After Marquise died in 1749, Voltaire left for Potsdam to join Frederick the great. Voltaire attracted controversy in 1753 for an attack on the president of Belin Academy of Science, hurting his relations with Fredrick. Documents were burned and he fled toward Paris to avoid prison, but Louis XV had him banned from Paris. Instead, he went to Switzerland, where he bought a large estate. He was welcomed, but his work was banned from the nation. Even Switzerland noticed his effects on government and stamped out the movement before it began. It seemed that Voltaire got into trouble every time he went to a new land.  Once again, he left another country. He settled in an estate called Ferny where he lived his last 20 years, just before his death. He continued writing on his time. He wrote his famous book Leibniz.

He returned to Paris in 1778, and he was welcomed. He was then 83 years old. However, he died in Paris on May 30th, 1778. His last words were "For God's sake, let me die in peace". He was denied burial on the church ground due to being an enemy of the church. Instead, he was buried in Champagne and, in 1791, he was moved to a resting place in the Pantheon in Paris. His heart was taken from his body as well as his brain. They later disappeared in an action 100 years later. Voltaire was a well-rounded writer. He produced writings in every form, from plays, poetry, novels, essays, historical scientific works, over 21,000 letters, and his two thousand books and pamphlets. He wrote man romances, and had man conversational prefaces. His book Candid was written in 1759. It was what he was best known for and most successful, for example, attacked the philosophy of Gottfried Leibniz and his religious and philosophical optimism in a masterpiece of satire and irony. Voltaire rejected Blaise Pascal’s pessimistic views on life. He believed that man was in the search for virtue, rather than being depraved.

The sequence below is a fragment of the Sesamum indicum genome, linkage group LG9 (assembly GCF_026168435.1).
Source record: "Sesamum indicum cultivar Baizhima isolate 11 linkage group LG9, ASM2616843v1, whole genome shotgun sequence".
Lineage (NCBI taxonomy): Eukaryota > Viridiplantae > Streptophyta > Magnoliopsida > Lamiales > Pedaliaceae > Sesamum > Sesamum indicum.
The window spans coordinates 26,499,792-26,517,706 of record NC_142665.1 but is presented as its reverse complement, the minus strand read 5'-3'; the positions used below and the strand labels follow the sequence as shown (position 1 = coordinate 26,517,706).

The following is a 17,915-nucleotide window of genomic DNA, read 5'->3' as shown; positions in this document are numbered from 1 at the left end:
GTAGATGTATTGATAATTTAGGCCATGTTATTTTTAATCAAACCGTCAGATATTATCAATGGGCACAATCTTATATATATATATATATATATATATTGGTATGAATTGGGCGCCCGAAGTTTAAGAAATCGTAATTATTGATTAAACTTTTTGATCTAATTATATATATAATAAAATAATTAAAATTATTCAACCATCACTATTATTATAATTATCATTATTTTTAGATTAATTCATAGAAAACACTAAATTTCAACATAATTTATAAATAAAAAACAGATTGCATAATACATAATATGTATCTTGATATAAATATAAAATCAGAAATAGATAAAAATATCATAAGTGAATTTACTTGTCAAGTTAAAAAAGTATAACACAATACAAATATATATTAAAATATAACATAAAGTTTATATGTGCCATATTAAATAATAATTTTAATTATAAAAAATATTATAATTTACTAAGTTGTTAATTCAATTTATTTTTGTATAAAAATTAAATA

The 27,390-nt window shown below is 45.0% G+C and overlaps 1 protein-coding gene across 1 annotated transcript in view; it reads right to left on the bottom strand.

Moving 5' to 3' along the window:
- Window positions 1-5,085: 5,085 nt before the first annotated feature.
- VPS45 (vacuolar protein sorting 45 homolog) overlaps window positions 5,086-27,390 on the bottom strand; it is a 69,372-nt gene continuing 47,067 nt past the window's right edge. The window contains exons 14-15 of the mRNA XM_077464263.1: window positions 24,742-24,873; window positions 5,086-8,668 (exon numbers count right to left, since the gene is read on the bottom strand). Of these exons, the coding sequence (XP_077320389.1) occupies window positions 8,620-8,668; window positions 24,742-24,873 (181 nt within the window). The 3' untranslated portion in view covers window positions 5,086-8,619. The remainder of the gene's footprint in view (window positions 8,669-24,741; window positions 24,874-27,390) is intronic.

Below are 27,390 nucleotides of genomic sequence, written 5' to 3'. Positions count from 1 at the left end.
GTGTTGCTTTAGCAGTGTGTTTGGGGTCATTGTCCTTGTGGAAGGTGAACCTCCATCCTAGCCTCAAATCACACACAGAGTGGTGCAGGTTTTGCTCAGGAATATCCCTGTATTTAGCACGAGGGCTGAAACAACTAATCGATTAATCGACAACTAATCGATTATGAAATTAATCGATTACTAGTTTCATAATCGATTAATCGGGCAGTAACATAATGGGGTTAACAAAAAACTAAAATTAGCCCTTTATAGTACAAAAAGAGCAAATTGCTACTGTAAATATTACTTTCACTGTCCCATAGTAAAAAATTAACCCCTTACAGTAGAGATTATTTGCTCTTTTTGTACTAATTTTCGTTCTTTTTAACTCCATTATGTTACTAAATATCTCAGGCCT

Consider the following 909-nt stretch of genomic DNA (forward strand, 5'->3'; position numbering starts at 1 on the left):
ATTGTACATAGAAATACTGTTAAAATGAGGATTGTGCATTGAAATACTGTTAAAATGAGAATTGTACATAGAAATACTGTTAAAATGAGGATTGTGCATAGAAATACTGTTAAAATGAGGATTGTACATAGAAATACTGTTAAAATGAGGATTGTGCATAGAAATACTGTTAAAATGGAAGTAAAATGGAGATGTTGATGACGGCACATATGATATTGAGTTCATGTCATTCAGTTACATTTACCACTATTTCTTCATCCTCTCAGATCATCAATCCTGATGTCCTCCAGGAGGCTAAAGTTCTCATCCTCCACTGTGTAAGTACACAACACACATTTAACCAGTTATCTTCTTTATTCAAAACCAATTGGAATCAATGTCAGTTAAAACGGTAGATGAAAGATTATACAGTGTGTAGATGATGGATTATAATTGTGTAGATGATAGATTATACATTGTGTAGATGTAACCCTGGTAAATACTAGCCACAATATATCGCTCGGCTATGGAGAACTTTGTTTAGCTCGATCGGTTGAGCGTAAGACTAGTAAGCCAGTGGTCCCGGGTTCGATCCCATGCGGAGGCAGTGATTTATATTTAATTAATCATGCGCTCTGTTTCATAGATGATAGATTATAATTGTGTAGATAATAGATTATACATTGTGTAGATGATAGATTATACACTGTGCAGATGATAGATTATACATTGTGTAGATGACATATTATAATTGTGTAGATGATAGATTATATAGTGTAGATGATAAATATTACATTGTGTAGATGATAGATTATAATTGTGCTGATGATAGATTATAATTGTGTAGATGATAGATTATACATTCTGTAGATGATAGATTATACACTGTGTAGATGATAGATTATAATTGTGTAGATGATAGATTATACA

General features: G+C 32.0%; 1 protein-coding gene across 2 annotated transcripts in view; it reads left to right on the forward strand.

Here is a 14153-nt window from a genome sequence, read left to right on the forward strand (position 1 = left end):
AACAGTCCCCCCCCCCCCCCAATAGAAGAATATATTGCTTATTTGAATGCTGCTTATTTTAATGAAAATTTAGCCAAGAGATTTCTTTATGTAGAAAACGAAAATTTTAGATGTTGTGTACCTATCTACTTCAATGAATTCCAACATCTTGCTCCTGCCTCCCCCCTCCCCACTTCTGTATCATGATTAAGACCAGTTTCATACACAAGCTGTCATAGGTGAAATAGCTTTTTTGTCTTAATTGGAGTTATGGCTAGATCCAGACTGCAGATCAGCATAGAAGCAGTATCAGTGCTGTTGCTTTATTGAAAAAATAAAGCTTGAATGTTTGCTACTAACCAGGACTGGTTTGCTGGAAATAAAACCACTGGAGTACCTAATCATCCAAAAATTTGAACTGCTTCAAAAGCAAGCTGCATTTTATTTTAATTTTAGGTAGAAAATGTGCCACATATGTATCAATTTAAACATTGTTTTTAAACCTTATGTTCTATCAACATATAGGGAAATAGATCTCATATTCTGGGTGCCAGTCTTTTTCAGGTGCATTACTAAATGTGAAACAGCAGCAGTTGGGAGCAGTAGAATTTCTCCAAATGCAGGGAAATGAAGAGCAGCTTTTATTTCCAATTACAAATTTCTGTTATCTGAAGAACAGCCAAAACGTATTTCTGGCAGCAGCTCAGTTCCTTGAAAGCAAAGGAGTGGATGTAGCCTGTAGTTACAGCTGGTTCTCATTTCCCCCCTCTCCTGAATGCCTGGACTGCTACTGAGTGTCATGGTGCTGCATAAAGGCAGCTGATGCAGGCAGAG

His largest philosophical work was the “Dictionnaire philosophique”, it was published 1764 and comprised of articles contributed by him to the "Encyclopédie, ou dictionnaire raisonné des sciences, des arts et des métiers". It targeted French politicians and religious leaders of France. He is honored in France as a fighter for civil rights and as someone that stood up against tyranny. He stood against hypocrisies and injustices of the Ancient Regime, which involved an unfair balance of power and taxes between different social classes. Voltaire saw the politicians as parasites. They stole from the poor and gave to the rich. He saw the commoners as ignorant and the church as a force useful only to provoke backing for revolutionaries. Voltaire argued for the establishment of a constitutional monarchy in France, suggesting a bias towards Liberalism, he actually distrusted democracy. He saw an enlightened leader advised by a philosopher, as the way to bring change. He argued that it was in the monarch's rational interest to improve the power and wealth of his subjects and kingdom.

Many think Voltaire as an atheist, although he did believe in God and built a chapel. The reason he is thought to be is an atheist is from his book "If God did not exist, it would be necessary to invent Him". Many people interpret this as saying that God doesn’t need to exist. In the rest of the article is attacks the actions of organized religion, rather than towards the concept of religion itself. Like many of the key figures during the European enlightenment movement, Voltaire considered himself a Deist. He greatly spread Deism in England and France during his time in both of those places. He did not believe that absolute faith, based upon any particular or singular religious text or tradition of revelation, was needed to believe in God. He wrote, "It is perfectly evident to my mind that there exists a necessary, eternal, supreme, and intelligent being. This is no matter of faith, but of reason". He believed the universe was based on reason and respect for nature reflected the Pantheism which was increasingly popular throughout the 17th centuries.